I have a question for you.
How parentally-balanced are your programs and services?
Now that you’ve formulated your answer, let me ask you a follow-up question.
If I were to pop into your virtual or in-person parenting program, for example, would I see 50 percent dads and 50 percent moms represented?
Did the answer to that second question change your perspective on the first one?
In all of the polls that I’ve conducted with service providers over the past two decades, most report less than 10 percent of participants in their parenting programs are dads.
Research shows parenting programs aren’t effective in engaging dads. One study, for example, showed that:
- Despite the evidence of fathers’ substantial impact on child development, wellbeing, and family functioning, parenting interventions rarely target men, or make a dedicated effort to include them.
- Parenting interventions that have included men as parents or co-parents give insufficient attention to reporting on father participation and impact.
- A fundamental change in the design and delivery of parenting interventions is required to overcome pervasive gender biases and to generate robust evidence on outcomes, differentiated by gender and by couple effects in evaluation.
Parental balance is the assurance that any and all services, resources, or programs are designed to be inclusive, engaging, and relevant to all parties responsible for the welfare of children. If you’re not striving to get more dads in the door, then you’ve got some work to do.
So, here are some ways you can make your programs and services more parentally-balanced.
Recognize the word “parent” is perceived by many dads as code for “mom.” While some parenting curricula have made strides towards father-inclusiveness, dads avoid parenting programs for a variety of reasons, including:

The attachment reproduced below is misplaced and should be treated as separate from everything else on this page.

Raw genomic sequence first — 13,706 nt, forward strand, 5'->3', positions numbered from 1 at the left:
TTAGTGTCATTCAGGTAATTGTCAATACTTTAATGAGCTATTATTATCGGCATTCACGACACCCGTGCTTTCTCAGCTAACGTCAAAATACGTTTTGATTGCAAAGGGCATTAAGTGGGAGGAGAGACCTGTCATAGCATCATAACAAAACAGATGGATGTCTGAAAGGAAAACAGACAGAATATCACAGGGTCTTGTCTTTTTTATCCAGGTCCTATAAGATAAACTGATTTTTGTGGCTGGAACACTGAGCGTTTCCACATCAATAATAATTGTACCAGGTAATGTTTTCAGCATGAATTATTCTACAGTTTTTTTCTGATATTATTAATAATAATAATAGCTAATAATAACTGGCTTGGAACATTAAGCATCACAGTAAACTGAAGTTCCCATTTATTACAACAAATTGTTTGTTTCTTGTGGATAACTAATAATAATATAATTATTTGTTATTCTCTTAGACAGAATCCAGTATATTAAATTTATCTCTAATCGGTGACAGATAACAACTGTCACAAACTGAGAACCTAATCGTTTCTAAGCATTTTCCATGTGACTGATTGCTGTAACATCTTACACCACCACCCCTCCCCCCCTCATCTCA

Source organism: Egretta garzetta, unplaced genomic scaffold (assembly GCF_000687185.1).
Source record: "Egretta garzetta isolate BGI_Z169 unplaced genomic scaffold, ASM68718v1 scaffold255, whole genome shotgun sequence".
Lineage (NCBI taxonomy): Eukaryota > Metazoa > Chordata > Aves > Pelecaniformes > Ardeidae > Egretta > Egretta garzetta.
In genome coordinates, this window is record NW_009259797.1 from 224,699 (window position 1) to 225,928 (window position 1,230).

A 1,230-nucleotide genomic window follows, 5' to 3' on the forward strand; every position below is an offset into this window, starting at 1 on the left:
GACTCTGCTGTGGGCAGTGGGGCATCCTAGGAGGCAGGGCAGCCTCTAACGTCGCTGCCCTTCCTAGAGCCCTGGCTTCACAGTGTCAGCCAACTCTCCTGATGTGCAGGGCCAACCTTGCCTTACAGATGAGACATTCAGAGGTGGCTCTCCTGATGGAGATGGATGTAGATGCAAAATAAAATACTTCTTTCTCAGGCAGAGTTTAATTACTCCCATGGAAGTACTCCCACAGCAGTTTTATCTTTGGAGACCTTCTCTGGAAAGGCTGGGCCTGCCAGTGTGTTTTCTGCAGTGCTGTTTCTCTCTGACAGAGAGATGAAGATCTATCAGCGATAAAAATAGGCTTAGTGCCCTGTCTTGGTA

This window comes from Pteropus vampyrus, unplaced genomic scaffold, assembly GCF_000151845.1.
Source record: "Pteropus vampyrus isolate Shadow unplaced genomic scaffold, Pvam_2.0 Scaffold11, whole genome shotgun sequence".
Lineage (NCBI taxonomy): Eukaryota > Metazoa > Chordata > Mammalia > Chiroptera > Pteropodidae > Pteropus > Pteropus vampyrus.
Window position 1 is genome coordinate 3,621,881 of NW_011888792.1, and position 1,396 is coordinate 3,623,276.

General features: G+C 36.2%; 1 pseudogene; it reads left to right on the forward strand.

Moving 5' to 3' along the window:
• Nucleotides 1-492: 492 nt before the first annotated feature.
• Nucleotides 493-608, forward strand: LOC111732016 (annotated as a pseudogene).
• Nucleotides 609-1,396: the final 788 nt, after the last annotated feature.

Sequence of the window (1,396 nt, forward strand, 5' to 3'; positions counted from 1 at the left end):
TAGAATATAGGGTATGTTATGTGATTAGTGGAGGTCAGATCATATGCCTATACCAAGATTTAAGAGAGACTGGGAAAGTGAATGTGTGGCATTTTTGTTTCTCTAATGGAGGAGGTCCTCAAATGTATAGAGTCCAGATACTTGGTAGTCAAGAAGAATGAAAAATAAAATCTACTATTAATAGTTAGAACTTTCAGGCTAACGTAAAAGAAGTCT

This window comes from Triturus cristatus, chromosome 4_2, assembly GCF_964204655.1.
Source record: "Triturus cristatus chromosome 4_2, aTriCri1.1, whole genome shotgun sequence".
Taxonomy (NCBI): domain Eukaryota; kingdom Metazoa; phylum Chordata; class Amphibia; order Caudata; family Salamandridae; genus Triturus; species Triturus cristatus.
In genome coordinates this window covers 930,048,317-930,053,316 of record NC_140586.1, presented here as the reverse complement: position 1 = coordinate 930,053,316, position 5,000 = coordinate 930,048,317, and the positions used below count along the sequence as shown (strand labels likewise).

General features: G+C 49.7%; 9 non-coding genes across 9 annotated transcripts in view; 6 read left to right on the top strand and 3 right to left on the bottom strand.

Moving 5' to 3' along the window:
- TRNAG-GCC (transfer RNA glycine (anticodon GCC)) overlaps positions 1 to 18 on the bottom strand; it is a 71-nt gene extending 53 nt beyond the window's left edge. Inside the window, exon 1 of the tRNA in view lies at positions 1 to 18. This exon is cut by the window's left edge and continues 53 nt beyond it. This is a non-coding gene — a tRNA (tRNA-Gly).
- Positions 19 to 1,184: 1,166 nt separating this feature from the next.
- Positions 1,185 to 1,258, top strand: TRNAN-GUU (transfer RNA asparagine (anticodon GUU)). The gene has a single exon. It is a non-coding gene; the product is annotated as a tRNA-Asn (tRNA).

- Fear that he’ll be the only dad.
- Concern that he’ll have to talk about his feelings before he’s ready.
- Belief that he can be replaced in his child’s life.
- Belief that he can’t be a good parent.
Understanding this dynamic is the catalyst to move you towards the following two strategies.
Offer father-specific programs and resources. The best way to create parental balance in your programs and services is to provide opportunities for dad to redefine the word “parent” to include himself. Programs such as: 24/7 Dad®, Fathering in 15™, or the 24/7 Dad® Key Behaviors Workshop help dads build parenting skills that make it more attractive for them to participate in what you offer. They can also create a gateway for participation later in, for example, a general parenting program. Providing brochures, tip cards, and guides can also be a dad’s first step towards enrolling in your programs and services.
Create a father-specific marketing strategy for your programs and services. If you’re unable to offer a father-specific curriculum or print materials, you can still create a marketing strategy that increases the probability of dads attending your parenting program. Here are some tips for accomplishing that.
- Create separate flyers for your parenting program that target dads. Use language that says the program is for dads and highlight specific topics that dads find relevant.
- Partner with locations who have access to dads (e.g. YMCAs, barber shops, auto body shops, churches, job banks, and businesses) and explore ways to raise awareness of your parenting program (e.g. post flyers, set up kiosks, and set up a table for your outreach staff).
- To ensure father-friendliness, conduct an assessment of all offline and online marketing, outreach, and communication materials used by your organization for any purpose.
It’s not enough to market your programs and services to parents in general and expect dads to show up. Increasing father engagement requires intentionality—a concerted effort to understand the stigma dads associate with the word “parent;” to provide father-specific programs and resources; and to create father-specific marketing strategies.
Employ these approaches and you will see that parental balance scale begin to tip towards equity when it comes to serving dads.
What does your dad-to-mom ratio look like in your programs and services?
What will you do to tip the parental balance scale so more dads participate?